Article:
Then V is an embedding from Bp(ℓ2) into Lp(D,dλ,ℓ2) for all p≥1, if Bp(ℓ2)=PLp(D,dλ,ℓ2) is equipped with the quotient norm.

Proof.

Suppose that A∈Bp(ℓ2) and B(·)∈Lp(D,dλ,ℓ2) with A=PB(·). Since
P(B(⋅))(r)(i,j)={2(j-i+1)rj-i∫01bij(s)sj-i+1dsifj-i≥00otherwise,
it is easy to see that
PV=P,VP=V
on Lp(D,dλ,ℓ2). Therefore V(A)=V(B(·)) for all A∈Bp(ℓ2) and B(·)∈Lp(D,dλ,ℓ2).

We will now prove that V is a bounded operator onLp(D,dλ,ℓ2). We first prove this fact for p=1. By Fubini’s theorem we have that
‖V(A(⋅))‖L1(D,dλ,l2)=∫01‖[V(A(⋅))]‖C1dλ(r)=∫01‖∑k=0∞(k+3)(k+2)(k+1)2rk(1-r2)2∫01Ak(s)sk(2sds)‖C1dλ(r)≤∬01‖∑k=0∞(k+3)(k+2)(k+1)2rk(1-r2)2Ak(s)sk+1‖C1(2ds)dλ(r)=∫01[∫01‖∑k=0∞(k+3)(k+2)(k+1)2rkAk(s)sk(1-s2)2‖C1(2rdr)]dλ(s)=∬01‖A(s)*C(rs)‖C1(2rdr)dλ(s),
where C(rs)=(cij(rs))i,l=1∞ means the Toeplitz matrix given by
cij(rs)=cj-i(rs)={(rs)j-is2(1-s2)2(j-i+3)(j-i+2)(j-i+1)2ifj≥i,0otherwise.
Since the Toeplitz matrix C(rs) is a Schur multiplier with
‖C(rs)‖M(l2)=‖6s2(1-s2)2(1-rseiθ)4‖L1(T),
then, according to Lemma 2.2, it follows that
∬01‖A(s)*C(rs)‖C1(2rdr)dλ(s)≤∫01‖A(s)‖C1∫01‖C(rs)‖M(l2)(2rdr)dλ(s)~∫01‖A(s)‖C1dλ(s).
Consequently V is bounded on L1(D,dλ,ℓ2). For 1<p<∞ we have that
‖VA(⋅)(r)‖Cp≤∫01‖∑k=0∞(k+3)(k+2)(k+1)2rksk(1-r2)2(1-s2)2Ak(s)‖Cpdλ(s)=∫01‖A(s)*T(rs)‖Cpdλ(s),
where T(rs)=(tj-i(rs))i,j is a Toeplitz matrix and
tj-i(rs)={(rs)j-i(1-s2)2(1-r2)2(j-i+3)(j-i+2)(j-i+1)2ifj≥i0otherwise.T(rs)is a Schur multiplier, therefore
∫01‖A(s)*T(rs)‖Cpdλ(s)≤∫01‖A(s)‖Cp(1-r2)2(1-s2)2‖6(1-rseiθ)4‖L1(T):=SA(r).
From Schur’s theorem, (see, e.g., [8]) we obtain that SA(r) is bounded on Lp([0,1),dλ). Hence V is bounded on Lp(D,dλ,ℓ2), 1≤p<∞, and there is a constant C>0 such that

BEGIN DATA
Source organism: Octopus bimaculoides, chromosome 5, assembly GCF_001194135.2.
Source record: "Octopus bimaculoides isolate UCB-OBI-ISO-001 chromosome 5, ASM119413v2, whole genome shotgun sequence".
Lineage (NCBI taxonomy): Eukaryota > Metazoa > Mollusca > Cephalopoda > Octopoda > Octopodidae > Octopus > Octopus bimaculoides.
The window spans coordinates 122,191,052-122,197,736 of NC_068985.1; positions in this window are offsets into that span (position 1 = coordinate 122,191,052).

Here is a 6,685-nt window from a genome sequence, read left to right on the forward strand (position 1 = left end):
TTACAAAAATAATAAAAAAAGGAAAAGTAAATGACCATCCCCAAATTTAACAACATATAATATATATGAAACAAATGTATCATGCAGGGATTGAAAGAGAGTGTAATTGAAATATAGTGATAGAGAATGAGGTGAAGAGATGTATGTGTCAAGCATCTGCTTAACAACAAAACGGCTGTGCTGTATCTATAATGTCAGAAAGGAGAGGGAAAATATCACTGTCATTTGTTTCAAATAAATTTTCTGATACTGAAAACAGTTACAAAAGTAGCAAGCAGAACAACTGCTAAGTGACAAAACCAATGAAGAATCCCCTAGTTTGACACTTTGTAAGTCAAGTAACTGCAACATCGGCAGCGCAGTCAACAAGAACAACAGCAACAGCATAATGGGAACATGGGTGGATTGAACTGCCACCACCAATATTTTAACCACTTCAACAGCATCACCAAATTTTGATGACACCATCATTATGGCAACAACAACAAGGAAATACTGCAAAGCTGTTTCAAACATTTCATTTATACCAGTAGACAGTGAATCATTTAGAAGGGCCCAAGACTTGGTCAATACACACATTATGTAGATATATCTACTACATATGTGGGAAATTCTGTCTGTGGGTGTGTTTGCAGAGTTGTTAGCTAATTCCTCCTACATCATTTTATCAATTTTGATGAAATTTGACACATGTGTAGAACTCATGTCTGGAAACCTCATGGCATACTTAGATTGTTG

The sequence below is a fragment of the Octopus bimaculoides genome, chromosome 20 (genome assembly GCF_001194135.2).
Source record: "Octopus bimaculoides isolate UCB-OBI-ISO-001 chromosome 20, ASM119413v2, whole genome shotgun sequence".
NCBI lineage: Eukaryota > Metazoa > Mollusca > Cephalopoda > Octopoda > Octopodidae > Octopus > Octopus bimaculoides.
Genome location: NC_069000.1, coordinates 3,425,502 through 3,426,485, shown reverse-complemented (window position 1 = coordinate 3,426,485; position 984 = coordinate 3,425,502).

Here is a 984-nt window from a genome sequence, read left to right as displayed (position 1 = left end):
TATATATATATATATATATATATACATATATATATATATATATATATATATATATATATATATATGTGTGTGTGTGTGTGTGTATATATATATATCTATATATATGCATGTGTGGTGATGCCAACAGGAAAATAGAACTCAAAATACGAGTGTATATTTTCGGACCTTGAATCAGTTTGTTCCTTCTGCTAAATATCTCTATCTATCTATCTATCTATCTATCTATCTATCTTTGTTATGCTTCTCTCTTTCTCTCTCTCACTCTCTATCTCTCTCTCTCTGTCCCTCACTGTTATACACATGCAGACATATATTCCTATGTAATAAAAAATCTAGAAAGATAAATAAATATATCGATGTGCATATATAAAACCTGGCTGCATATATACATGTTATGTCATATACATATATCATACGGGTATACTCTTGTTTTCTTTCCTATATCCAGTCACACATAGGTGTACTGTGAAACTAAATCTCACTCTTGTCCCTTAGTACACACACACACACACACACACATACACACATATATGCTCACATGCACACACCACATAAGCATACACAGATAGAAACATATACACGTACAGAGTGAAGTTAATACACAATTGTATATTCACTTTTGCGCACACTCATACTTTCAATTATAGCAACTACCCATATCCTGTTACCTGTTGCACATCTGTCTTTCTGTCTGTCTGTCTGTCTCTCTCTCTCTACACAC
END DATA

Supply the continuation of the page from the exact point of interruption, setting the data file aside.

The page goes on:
‖V(A(⋅))‖Lp(D,dλ,l2)≤C‖B(⋅)‖Lp(D,dλ,l2)
for all A=PB(·). Taking the infimum over B, we get that
‖V(A)‖Lp(D,dλ,l2)≤C‖A‖Bp(l2).
Thus V:Bp(ℓ2)→Lp(D,dλ,ℓ2) is bounded.

On the other hand, since PV=P and VP=V on Lp(D,dλ,ℓ2) we get easily that A=PV(A) for all A∈Bp(ℓ2). Thus
‖A‖Bp(l2)=inf{‖B(⋅)‖Lp(D,dλ,l2):A=PB}≤‖VA‖Lp(D,dλ,l2),
and hence V:Bp(ℓ2)→Lp(D,dλ,ℓ2) is an embedding. The proof is complete.

We denote by ℬ0,c(D,ℓ2) the closed Banach subspace of ℬ0(D,ℓ2) consisting of all upper triangular matrices whose diagonals are compact operators. Now we can formulate and prove the duality of Besov-Schatten spaces.

Theorem 3.2.

Under the pairing
〈A,B〉=∫01tr(V(A)[V(B)]*)dλ(r)
One has the following dualities:

Bp(ℓ2)*≈Bq(ℓ2) if 1<p<∞ and 1/p+1/q=1;

ℬ0,c(D,ℓ2)*≈B1(ℓ2) and B1(ℓ2)*≈ℬ(D,ℓ2).

Proof.

Since V is an embedding from Bp(ℓ2) into Lp(D,dλ,ℓ2) for all 1≤p<∞, Hölder’s inequality shows that Bq(ℓ2)⊂Bp(ℓ2)* for 1≤p<∞ and B1(ℓ2)⊂ℬ0,c*(D,ℓ2).

Suppose that F is a bounded linear functional on the Besov-Schatten space Bp(ℓ2) with 1≤p<∞. Then F∘V-1:VBp(ℓ2)→ℂ extends to a bounded linear functional on Lp(D,dλ,ℓ2). Thus there exists C(·)∈Lq(D,dλ,ℓ2) such that ∥C(·)∥Lq(D,dλ,ℓ2)=∥F∘V-1∥ and
(F∘V-1)(B)=∫01tr(B(r))[C(r)]*dλ(r),B(⋅)∈Lp(D,dλ,l2).
In particular, if B(·)=V(A) with A∈Bp(ℓ2), then